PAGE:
A Brief History of the Sikh Gurus
Each of the Sikh Gurus contributed to the development of the Sikh religion and each represented a divine attribute:
1. Guru Nanak Dev Ji – Humility
2. Guru Angad Dev Ji – Obedience
3. Guru Amar Das Ji – Equality
4. Guru Ram Das Ji – Service
5. Guru Arjan Dev Ji – Self-Sacrifice
6. Guru Hargobind Sahib Ji – Justice
7. Guru Har Rai Ji – Mercy
8. Guru Harkrishan Ji – Purity
9. Guru Tegh Bahadur Ji – Tranquillity
10. Guru Gobind Singh Ji – Royal Courage
11. Shri Guru Granth Sahib Ji – Infinity
Guru Nanak Dev Ji [1469 - 1539]
Guru Nanak Dev Ji was born in a village named Talwandi, which is now called Nankana Sahib and is in Pakistan. His father’s name was Mehta Kalu and his mother’s name was Mata Tripta. He also had one sister called Bebe Nanki, who was 5 years older than him.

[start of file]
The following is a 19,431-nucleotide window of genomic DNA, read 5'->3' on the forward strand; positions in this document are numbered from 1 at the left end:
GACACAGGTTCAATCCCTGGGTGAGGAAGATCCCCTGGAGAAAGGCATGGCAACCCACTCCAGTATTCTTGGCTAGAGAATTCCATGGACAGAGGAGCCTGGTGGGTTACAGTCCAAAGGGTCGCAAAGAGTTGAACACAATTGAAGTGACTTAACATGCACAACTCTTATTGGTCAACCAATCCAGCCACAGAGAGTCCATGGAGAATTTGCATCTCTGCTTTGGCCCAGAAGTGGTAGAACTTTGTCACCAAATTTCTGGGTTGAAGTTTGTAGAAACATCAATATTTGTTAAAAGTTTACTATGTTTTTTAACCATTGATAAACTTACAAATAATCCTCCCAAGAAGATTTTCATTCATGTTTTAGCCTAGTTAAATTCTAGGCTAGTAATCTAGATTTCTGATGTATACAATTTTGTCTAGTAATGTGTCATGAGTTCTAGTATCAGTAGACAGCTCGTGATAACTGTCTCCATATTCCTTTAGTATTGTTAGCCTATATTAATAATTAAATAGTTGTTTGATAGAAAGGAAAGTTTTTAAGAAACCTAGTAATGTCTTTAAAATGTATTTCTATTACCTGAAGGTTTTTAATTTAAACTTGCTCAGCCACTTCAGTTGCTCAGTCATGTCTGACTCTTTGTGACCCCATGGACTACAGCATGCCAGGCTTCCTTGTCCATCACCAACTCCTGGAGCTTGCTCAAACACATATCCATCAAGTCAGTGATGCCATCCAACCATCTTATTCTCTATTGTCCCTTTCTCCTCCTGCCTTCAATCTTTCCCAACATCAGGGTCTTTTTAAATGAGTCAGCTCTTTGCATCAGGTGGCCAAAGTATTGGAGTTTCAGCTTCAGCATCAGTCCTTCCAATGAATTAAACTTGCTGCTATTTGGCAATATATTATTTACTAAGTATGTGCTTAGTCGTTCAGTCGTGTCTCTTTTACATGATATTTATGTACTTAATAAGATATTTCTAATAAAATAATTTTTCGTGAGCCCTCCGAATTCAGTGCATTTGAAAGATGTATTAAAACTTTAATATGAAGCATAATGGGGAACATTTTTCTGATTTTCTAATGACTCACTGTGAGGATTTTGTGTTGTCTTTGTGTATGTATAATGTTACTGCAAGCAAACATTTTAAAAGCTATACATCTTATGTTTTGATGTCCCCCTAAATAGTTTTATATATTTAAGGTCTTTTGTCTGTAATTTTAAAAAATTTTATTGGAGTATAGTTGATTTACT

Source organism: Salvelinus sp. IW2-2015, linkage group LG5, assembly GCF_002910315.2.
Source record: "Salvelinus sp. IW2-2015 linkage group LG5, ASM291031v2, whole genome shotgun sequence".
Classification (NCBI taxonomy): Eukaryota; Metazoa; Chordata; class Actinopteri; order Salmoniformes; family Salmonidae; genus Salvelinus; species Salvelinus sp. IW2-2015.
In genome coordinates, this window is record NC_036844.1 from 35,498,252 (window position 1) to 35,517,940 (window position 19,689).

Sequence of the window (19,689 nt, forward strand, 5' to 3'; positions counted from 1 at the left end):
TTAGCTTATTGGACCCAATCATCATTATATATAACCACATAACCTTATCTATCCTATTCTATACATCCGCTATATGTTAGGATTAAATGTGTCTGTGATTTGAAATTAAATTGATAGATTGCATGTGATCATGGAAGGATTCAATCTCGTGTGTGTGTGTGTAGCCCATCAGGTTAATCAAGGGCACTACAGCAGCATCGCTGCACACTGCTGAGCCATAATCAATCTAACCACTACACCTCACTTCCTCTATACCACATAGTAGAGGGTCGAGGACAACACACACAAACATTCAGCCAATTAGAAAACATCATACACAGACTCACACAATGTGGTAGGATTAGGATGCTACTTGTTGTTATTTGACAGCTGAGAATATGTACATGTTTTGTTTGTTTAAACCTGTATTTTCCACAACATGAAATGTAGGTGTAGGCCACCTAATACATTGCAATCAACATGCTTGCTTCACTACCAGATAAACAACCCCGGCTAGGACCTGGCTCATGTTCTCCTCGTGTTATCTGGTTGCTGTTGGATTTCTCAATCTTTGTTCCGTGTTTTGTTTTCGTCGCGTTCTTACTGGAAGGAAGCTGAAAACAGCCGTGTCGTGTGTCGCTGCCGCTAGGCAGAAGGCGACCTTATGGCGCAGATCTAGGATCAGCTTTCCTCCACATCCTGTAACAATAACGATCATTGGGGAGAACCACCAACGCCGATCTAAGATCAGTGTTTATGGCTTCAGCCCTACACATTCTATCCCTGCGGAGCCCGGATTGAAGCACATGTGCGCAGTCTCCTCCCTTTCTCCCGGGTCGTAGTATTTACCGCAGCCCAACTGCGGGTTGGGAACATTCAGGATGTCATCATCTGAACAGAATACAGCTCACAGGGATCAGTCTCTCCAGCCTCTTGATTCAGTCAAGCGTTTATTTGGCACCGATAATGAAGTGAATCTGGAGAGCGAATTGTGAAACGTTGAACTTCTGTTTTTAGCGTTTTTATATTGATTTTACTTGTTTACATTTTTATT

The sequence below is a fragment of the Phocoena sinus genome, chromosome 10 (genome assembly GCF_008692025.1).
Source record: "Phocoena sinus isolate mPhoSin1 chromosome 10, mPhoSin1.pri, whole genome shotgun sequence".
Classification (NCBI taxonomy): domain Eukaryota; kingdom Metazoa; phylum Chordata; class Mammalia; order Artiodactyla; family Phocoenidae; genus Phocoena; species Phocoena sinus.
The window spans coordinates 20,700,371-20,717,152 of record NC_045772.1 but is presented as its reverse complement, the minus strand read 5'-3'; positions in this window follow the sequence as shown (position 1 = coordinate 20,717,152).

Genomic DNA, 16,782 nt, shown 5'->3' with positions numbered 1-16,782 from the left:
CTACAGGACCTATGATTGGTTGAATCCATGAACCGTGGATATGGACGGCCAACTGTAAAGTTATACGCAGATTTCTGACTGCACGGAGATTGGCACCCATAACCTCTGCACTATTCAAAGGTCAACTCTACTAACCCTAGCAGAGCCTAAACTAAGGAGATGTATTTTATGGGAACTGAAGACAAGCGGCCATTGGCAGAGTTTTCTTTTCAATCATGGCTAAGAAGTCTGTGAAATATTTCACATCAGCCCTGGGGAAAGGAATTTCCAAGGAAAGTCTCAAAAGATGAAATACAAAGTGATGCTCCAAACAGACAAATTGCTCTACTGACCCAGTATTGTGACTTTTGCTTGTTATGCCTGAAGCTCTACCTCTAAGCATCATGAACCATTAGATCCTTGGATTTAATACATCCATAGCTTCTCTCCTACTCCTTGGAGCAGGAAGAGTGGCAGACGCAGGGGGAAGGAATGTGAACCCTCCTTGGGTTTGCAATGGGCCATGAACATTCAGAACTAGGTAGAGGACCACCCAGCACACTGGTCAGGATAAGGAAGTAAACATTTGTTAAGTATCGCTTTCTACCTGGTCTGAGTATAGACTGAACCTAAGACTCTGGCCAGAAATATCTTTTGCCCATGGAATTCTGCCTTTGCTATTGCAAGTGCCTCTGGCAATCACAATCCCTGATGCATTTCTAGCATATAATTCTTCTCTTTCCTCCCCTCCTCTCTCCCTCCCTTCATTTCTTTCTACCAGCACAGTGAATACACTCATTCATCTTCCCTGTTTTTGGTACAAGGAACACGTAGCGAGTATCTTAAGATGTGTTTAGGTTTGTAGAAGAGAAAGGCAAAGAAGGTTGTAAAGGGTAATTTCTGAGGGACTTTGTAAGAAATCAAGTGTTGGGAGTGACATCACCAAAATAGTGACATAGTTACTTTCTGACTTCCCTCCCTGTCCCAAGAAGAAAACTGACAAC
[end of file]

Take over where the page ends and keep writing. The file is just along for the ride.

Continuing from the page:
As a child, Guru Nanak spent most of his time in isolation and meditation. He slept only for a few hours, ate small quantities of food and spoke little.
One day Guru Nanak Dev Ji disappeared, while having his morning bath. He reappeared 3 days later and said, “There is no Hindu and there is no Muslim”.
By saying this he meant that titles were meaningless because all of humanity is one and the light of God shines within everyone.
Guru Angad Dev Ji [1504 - 1552]
Bhai Lehna Ji, who later came to be know as Guru Angad, was born at Harike. This was a small village in the Ferozepur district. His father was named Pheru and he worked as a small businessmen. Bhai Lehna Ji always did everything that Guru Nanak asked, which is why Guru Nanak called Bhai Lehna his ‘Ang’ or limb of his body.